Simulations and Self-Driving Cars: A Study of Trust and Consequences

Bjarke Kristian Maigaard Kjær Pedersen, Kamilla Egedal Andersen, Simon Köslich, Bente Charlotte Weigelin, Kati Kuusinen

Research output: Chapter in Book/Report/Conference proceedingArticle in proceedingsResearchpeer-review

Abstract

Trust plays an essential role in ensuring safe and robust human-robot interaction. Recent work suggests that people can be too trusting of technology, leading to potential dangerous situations. We carried out a series of experiments in an autonomous car simulator, in order to test if there is a difference in peoples behavior when real-life consequences are applied, compared to pure simulation. The study was carried out with six experimental conditions in a between-subject design in which participants (N = 121) interacted with the simulator and were told they could assume control of the autonomous car at any point during the simulation. Results show that participants are significantly less trusting of the autonomous system, when real-life consequences were involved (p = .014).

Original languageEnglish
Title of host publicationHRI 2018 - Companion of the 2018 ACM/IEEE International Conference on Human-Robot Interaction
PublisherAssociation for Computing Machinery
Publication date2018
Pages205-206
ISBN (Electronic)9781450356152
DOIs
Publication statusPublished - 2018
Event13th Annual ACM/IEEE International Conference on Human Robot Interaction, HRI 2018 - Chicago, United States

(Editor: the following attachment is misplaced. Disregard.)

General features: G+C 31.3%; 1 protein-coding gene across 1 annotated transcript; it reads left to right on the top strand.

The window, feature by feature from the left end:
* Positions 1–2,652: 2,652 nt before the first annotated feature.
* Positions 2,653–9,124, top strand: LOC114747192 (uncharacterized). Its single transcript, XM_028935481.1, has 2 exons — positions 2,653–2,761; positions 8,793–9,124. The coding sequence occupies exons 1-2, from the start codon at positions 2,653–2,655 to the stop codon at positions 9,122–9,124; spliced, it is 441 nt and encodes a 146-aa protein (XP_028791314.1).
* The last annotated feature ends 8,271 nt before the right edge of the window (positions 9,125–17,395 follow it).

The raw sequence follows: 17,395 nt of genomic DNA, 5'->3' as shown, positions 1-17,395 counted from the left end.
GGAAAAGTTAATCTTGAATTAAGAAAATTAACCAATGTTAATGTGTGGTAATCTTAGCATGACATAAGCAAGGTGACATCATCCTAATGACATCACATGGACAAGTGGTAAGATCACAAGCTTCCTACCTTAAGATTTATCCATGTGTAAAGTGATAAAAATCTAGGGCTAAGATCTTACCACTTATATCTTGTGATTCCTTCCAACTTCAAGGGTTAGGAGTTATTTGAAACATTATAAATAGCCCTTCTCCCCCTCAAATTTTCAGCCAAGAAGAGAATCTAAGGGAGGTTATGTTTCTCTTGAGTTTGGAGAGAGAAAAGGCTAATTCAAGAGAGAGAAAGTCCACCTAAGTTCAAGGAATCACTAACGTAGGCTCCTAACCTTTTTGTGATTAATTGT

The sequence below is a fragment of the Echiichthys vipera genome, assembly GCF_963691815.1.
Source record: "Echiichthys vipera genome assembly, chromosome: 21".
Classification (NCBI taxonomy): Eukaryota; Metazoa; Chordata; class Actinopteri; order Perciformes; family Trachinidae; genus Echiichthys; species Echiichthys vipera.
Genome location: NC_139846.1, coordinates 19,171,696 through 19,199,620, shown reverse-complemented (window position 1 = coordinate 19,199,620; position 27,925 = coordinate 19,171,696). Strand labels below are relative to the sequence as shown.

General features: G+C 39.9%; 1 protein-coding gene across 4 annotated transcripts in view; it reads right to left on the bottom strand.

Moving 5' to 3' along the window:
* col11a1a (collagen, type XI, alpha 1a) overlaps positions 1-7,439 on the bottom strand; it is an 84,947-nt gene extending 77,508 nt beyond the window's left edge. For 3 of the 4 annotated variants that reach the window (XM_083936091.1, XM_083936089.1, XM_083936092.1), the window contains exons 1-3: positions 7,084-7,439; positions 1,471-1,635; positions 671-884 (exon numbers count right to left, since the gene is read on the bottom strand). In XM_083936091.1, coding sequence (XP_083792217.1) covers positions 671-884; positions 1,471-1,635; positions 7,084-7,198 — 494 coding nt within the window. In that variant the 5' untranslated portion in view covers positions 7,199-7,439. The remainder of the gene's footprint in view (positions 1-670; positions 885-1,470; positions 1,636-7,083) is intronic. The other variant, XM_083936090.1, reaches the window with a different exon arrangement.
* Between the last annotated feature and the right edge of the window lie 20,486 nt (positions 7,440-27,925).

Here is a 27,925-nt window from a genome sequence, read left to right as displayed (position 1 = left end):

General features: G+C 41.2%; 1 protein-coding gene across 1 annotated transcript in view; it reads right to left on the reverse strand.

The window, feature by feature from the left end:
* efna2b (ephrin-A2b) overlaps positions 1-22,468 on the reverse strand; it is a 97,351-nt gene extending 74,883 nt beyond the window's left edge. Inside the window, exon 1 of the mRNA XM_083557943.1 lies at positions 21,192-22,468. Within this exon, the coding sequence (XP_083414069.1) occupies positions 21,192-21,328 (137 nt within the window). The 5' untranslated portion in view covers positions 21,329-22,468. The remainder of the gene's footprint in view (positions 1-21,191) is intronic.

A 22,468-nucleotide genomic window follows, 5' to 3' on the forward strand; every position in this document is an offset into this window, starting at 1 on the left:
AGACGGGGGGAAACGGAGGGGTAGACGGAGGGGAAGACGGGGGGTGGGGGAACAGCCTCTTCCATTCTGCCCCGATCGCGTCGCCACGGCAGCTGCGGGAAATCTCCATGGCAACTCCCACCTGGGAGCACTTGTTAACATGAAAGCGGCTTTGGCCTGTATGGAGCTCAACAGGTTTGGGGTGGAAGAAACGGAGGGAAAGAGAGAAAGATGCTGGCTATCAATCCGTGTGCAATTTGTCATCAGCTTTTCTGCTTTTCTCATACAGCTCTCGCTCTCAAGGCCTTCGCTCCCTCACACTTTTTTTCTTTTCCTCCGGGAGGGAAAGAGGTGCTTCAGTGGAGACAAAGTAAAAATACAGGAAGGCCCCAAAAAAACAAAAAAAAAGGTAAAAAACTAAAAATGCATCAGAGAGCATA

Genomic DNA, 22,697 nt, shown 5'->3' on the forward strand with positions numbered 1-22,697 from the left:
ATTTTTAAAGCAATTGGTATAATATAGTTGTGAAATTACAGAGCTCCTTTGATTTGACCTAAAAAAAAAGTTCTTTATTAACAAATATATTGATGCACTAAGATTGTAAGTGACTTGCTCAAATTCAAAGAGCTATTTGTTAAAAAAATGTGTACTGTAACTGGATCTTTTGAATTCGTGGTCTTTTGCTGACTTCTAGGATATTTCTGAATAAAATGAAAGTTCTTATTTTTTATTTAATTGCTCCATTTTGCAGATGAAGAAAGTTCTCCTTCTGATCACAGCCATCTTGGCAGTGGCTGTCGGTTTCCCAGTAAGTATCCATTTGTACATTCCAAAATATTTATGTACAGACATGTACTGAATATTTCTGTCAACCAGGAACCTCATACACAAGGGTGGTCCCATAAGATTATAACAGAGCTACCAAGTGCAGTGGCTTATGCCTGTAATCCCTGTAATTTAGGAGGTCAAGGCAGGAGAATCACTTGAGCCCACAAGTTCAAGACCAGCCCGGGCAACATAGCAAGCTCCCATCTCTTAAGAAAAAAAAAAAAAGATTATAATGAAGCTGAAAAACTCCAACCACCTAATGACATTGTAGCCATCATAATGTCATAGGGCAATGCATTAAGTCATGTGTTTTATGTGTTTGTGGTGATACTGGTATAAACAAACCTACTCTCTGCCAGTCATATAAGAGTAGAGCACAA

Duration: 5. Mar 20188. Mar 2018

Conference

Conference13th Annual ACM/IEEE International Conference on Human Robot Interaction, HRI 2018
CountryUnited States
CityChicago
Period05/03/201808/03/2018
SponsorACM SIGAI, ACM SIGAI, IEEE Robotics and Automation (IEEE RAS), ACM SIGCHI

Keywords

  • applied consequences
  • artificial intelligence
  • autonomous system
  • human-robot interaction
  • self-driving car
  • simulations
  • trust

Fingerprint Dive into the research topics of 'Simulations and Self-Driving Cars: A Study of Trust and Consequences'. Together they form a unique fingerprint.

  • Cite this

    Pedersen, B. K. M. K., Andersen, K. E., Köslich, S., Weigelin, B. C., & Kuusinen, K. (2018). Simulations and Self-Driving Cars: A Study of Trust and Consequences. In HRI 2018 - Companion of the 2018 ACM/IEEE International Conference on Human-Robot Interaction (pp. 205-206). Association for Computing Machinery. https://doi.org/10.1145/3173386.3176987